Year round education under serious review by local school districts

October 8th, 2021 by Ken

School districts around the state, including Olympia, Yelm, Tumwater and North Thurston, are looking at a new educational concept called “Balanced Calendar.”    It’s the newest name for Year Round Schools, but educator are quick to point out that its different.

Under the Balanced Calendar, students would go to school for 45 days followed by 10-15 days off.  There would be four periods of 45 days during the year, bringing the total educational year to 180 days.  There would be an extended vacation period during the summer break.  But, there would be no additional classroom days.

Currently North Thurston Public School has created a 50 member advisory committee to look at the concept.  It’s chaired by North Thurston assistant superintendents  Monty Sabin and Vicky Lamoreaux .  Members of the committee include teachers, education staff, parents, students and community members.  The committee has met once and has a meeting scheduled later this month.

The idea for the study rests with the Superintendent of Public Instruction’s office which is rolling out the concept on a statewide basis.  SPI has awarded $75,000 grants to school districts to undertake the study.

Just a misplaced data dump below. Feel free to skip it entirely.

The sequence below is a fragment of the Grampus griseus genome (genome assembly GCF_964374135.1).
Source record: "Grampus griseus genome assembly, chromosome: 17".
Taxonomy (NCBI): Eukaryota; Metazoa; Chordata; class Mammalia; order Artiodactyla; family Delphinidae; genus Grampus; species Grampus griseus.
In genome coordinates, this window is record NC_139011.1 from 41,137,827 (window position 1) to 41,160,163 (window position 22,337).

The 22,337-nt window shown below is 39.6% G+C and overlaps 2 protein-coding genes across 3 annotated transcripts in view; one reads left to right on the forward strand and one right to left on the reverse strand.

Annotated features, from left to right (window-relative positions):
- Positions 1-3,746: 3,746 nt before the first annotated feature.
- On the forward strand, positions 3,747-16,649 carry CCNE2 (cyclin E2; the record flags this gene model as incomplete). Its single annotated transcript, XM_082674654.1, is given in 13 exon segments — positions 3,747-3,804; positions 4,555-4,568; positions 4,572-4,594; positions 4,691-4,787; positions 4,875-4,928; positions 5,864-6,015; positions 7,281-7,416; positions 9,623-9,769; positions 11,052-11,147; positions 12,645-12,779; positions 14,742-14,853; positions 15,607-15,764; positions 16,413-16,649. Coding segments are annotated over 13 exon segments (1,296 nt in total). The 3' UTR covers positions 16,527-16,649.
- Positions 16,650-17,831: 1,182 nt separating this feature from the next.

The tentative date for completion of the study is May of 2022.  At that time, school districts around the state will jointly present their ideas and possible support for a Balanced Calendar school year.

(Editorial comment)  The idea of year round schools has been a bugaboo for educators.  As we continue to turn from a rural to an urban country, the idea of taking the summer off to help with the harvest has long since run its course.  Now many private schools have adopted a year-round approach.  Under a Balanced Calendar concept students wouldn’t spend more time in the classroom, so it really isn’t more time in classroom learning.  It spreads the current school year over the whole calendar.  I suspect that the Pandemic had an impact on moving this idea along.  Remote learning has proven to be a useful idea.  It’s impact on student learning is still being assessed however.   One problem I see is finding day care and child care at four different times of the year.  This is one problem that needs considerable discussion and understanding.  I’m also a little concerned that the school district is not allowing outside citizen input into the process but is waiting until it has a product to put before the community.

Posted in Government, Informational, Local Politics, The Real News

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